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Papua New Guinea Main Page


The Languages of Papua


Ethnic groups:
Melanesian, Papuan, Negrito, Micronesian, Polynesian
Roman Catholic 27%, Evangelical Lutheran 19.5%, United Church 11.5%, Seventh-Day Adventist 10%, Pentecostal 8.6%, Evangelical Alliance 5.2%, Anglican 3.2%, Baptist 2.5%, other Protestant 8.9%, Bahai 0.3%, indigenous beliefs and other 3.3% (2000 census)
Tok Pisin, English, and Hiri Motu are official languages; some 860 indigenous languages spoken (over one-tenth of the world's total)
note: Tok Pisin, a creole language, is widely used and understood; English is spoken by 1%-2%; Hiri Motu is spoken by less than 2%

definition: age 15 and over can read and write
total population: 57.3%
male: 63.4%
female: 50.9% (2000 census)
Education expenditures:
People - note:
the indigenous population of Papua New Guinea is one of the most heterogeneous in the world; PNG has several thousand separate communities, most with only a few hundred people; divided by language, customs, and tradition, some of these communities have engaged in low-scale tribal conflict with their neighbors for millennia; the advent of modern weapons and modern migrants into urban areas has greatly magnified the impact of this lawlessness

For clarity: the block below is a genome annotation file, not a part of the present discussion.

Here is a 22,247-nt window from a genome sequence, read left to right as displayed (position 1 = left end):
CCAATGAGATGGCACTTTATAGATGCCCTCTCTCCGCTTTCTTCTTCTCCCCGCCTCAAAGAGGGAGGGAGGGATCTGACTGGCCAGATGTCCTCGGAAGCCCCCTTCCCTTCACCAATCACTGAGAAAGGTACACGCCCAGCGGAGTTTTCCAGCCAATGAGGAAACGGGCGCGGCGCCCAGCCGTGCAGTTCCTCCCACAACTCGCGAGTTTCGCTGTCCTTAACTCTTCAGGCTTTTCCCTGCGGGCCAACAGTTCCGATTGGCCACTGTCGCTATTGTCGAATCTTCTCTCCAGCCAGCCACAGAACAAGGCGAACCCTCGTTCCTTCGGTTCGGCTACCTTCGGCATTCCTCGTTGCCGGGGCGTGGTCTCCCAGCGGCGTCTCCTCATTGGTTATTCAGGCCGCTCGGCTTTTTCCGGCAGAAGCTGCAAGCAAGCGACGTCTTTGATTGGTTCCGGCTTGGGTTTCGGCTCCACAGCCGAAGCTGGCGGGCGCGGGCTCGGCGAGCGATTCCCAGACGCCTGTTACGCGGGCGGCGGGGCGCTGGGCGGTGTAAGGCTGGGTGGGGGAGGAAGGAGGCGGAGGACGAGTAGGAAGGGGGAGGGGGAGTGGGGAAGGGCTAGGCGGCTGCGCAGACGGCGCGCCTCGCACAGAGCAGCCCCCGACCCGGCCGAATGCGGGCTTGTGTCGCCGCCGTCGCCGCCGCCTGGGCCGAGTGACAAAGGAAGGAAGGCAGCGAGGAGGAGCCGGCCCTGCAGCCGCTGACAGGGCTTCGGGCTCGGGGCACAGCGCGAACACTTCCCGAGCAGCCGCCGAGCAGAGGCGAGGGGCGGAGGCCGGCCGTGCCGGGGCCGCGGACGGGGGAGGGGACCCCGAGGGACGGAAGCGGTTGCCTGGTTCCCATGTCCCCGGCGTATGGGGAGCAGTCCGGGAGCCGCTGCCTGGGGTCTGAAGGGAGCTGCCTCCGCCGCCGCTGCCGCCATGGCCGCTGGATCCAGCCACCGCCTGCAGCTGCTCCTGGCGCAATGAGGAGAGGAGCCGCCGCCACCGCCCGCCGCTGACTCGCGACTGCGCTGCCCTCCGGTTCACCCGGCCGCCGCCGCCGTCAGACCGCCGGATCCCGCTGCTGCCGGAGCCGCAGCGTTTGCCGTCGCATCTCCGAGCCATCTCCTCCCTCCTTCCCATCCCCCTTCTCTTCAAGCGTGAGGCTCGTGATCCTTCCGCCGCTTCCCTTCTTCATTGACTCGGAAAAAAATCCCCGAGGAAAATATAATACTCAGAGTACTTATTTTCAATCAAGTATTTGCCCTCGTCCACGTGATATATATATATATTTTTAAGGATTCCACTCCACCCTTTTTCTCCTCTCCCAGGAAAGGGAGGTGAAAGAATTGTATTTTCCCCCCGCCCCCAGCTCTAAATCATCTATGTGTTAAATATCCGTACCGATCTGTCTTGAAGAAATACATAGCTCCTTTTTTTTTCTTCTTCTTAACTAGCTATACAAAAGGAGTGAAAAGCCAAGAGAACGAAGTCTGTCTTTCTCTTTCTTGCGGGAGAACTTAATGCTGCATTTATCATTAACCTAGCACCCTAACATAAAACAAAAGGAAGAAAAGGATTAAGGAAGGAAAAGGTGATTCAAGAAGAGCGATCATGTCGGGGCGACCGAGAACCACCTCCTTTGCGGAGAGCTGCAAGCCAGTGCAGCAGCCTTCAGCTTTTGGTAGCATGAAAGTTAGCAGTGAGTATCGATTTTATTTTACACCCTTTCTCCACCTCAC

Burmese, the mother tongue of the Bamar and official language of Burma, is related to Tibetan and to the Chinese languages. It is written in a script consisting of circular and semi-circular letters, which were adapted from the Mon script, which in turn was developed from a southern Indian script in the 8th century. The earliest known inscriptions in the Burmese script date from the 11th century. It is also used to write Pali, the sacred language of Theravada Buddhism, as well as several ethnic minority languages, including Shan, several Karen dialects, and Kayah (Karenni), with the addition of specialised characters and diacritics for each language. The Burmese language incorporates widespread usage of honorifics and is age-oriented. Burmese society has traditionally stressed the importance of education. In villages, secular schooling often takes place in monasteries. Secondary and tertiary education take place at government schools. supports I.C.E.Y. - H.O.P.E. (non-profit org)
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